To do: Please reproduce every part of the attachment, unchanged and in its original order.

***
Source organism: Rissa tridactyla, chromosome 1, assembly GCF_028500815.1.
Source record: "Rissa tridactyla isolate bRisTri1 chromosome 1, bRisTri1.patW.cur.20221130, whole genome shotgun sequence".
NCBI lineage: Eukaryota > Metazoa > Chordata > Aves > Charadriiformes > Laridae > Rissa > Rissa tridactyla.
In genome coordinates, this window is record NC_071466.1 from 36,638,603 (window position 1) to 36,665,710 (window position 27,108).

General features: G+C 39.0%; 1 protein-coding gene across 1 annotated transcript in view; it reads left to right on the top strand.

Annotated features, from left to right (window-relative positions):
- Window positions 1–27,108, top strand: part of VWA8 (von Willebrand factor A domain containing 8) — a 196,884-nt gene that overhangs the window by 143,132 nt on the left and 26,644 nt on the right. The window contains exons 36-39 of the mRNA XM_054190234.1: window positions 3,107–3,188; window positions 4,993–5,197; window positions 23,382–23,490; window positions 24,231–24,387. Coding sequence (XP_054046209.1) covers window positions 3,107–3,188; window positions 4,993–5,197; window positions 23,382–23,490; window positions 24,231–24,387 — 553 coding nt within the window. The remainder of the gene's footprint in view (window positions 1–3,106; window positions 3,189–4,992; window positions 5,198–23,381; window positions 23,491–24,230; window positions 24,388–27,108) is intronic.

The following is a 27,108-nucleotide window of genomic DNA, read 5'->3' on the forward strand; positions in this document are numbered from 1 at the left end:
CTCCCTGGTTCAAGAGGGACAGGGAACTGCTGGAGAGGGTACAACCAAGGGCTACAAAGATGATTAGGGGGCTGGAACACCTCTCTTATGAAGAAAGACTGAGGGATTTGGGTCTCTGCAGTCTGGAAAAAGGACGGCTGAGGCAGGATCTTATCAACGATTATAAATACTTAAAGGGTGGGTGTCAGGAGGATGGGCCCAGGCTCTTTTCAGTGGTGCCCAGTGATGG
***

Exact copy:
Source organism: Rissa tridactyla, chromosome 1, assembly GCF_028500815.1.
Source record: "Rissa tridactyla isolate bRisTri1 chromosome 1, bRisTri1.patW.cur.20221130, whole genome shotgun sequence".
NCBI lineage: Eukaryota > Metazoa > Chordata > Aves > Charadriiformes > Laridae > Rissa > Rissa tridactyla.
In genome coordinates, this window is record NC_071466.1 from 36,638,603 (window position 1) to 36,665,710 (window position 27,108).

General features: G+C 39.0%; 1 protein-coding gene across 1 annotated transcript in view; it reads left to right on the top strand.

Annotated features, from left to right (window-relative positions):
- Window positions 1–27,108, top strand: part of VWA8 (von Willebrand factor A domain containing 8) — a 196,884-nt gene that overhangs the window by 143,132 nt on the left and 26,644 nt on the right. The window contains exons 36-39 of the mRNA XM_054190234.1: window positions 3,107–3,188; window positions 4,993–5,197; window positions 23,382–23,490; window positions 24,231–24,387. Coding sequence (XP_054046209.1) covers window positions 3,107–3,188; window positions 4,993–5,197; window positions 23,382–23,490; window positions 24,231–24,387 — 553 coding nt within the window. The remainder of the gene's footprint in view (window positions 1–3,106; window positions 3,189–4,992; window positions 5,198–23,381; window positions 23,491–24,230; window positions 24,388–27,108) is intronic.

The following is a 27,108-nucleotide window of genomic DNA, read 5'->3' on the forward strand; positions in this document are numbered from 1 at the left end:
CTCCCTGGTTCAAGAGGGACAGGGAACTGCTGGAGAGGGTACAACCAAGGGCTACAAAGATGATTAGGGGGCTGGAACACCTCTCTTATGAAGAAAGACTGAGGGATTTGGGTCTCTGCAGTCTGGAAAAAGGACGGCTGAGGCAGGATCTTATCAACGATTATAAATACTTAAAGGGTGGGTGTCAGGAGGATGGGCCCAGGCTCTTTTCAGTGGTGCCCAGTGATGG